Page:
Senin, 12 Agustus 2013

Where do the parties stand on housing?

It's federal election time.

Now that you've made sure your enrolment is up-to-date, you might start to wonder what each of the parties have to say about housing. Indeed, if you're anything like us here at the Brown Couch, you'll be ravenous for details about how our next Australian Government will make sure good quality rental housing is available - and affordable - to everyone who needs it.


The sad news is, there's not a lot to report. So far, neither of the major parties has released a policy on housing.

That's not to say there aren't a few clues about what we might expect...

If you look very closely at the Liberal Party's document Our Plan For Real Action you'll see a paragraph (at the bottom of page 42) about improving housing affordability and supporting housing development. It says:
We will improve housing affordability and encourage high levels of home ownership. We will work closely with the States and Territories who have primary responsibility for housing to reduce red tape holding up the supply of housing and construction and to increase land release for new homes.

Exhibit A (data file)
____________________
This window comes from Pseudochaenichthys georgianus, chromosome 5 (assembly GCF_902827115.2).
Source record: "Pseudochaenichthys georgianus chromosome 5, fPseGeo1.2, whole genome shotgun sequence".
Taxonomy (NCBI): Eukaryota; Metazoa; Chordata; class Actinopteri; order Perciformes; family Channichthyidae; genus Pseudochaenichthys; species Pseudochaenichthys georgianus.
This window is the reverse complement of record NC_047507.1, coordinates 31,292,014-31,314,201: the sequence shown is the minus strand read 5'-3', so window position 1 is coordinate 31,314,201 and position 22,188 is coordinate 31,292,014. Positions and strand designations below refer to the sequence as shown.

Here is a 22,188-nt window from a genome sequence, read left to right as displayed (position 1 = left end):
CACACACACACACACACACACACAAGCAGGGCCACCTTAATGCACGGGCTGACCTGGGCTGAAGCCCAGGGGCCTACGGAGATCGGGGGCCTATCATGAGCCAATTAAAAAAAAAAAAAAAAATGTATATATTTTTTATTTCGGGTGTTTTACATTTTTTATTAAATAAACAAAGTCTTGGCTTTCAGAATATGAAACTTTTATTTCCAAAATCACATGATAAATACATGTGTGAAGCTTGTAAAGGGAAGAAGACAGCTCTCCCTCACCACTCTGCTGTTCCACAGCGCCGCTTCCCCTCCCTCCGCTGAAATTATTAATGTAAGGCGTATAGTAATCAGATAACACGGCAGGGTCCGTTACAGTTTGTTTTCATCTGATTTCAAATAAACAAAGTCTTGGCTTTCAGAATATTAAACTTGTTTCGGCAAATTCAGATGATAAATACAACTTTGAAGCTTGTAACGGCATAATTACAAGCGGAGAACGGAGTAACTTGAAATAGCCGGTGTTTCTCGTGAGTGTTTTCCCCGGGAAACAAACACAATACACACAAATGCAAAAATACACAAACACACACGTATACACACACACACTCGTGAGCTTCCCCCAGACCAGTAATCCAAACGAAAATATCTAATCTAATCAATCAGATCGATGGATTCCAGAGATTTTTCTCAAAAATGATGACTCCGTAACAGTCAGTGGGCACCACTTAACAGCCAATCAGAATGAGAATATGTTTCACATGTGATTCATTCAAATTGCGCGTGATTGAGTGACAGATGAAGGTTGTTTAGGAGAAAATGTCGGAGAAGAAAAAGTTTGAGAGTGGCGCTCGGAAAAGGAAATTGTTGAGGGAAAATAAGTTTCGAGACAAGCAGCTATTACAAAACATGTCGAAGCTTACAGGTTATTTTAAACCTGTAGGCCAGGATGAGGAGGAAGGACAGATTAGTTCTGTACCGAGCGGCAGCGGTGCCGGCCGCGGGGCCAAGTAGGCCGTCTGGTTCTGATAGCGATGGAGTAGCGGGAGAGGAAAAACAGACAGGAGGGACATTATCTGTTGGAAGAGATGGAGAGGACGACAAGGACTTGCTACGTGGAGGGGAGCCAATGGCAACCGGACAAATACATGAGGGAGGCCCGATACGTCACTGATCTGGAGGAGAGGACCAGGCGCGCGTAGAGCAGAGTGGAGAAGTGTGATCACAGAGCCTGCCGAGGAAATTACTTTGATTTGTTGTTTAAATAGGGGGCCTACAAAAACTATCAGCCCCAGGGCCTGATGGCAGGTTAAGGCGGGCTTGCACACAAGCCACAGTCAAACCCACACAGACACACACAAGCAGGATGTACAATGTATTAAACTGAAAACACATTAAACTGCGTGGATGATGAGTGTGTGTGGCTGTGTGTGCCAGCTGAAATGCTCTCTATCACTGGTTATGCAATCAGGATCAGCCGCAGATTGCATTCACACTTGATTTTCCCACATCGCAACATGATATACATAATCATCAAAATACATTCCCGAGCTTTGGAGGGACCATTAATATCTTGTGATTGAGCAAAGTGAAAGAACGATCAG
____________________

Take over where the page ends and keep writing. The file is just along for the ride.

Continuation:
The Australian Labor Party, for its part, has a few words under the Labor is for Fairness page of the ALP website:
Labor has always had a proud record of helping to deliver affordable housing for Australians and their families. The goal of ensuring all Australians have access to affordable housing has continued with a massive increase in housing supply through both social housing and incentives for the private sector to keep building through the financial crisis.
(It then goes on to talk about all the things Labor is doing, or has done a few years ago, to increase the supply of housing during the crisis, and also makes a couple of points about homelessness)...
Of course, while the likelihood of the Australian Greens forming government is almost as remote as Kevin Rudd and Tony Abbott simultaneously quitting politics, signing on for the NewStart allowance and taking up residence in an inner-Sydney share-house for the next parliamentary term, it's worth noting the Greens' somewhat ambitious policy designed to cut housing waiting lists in half.

We sincerely hope that both Labor and the Liberals announce new housing policies over the course of the election campaign. If and when they do, we'll have a look at how they might affect the significant rental markets in Sydney and New South Wales, and what they could mean for tenants.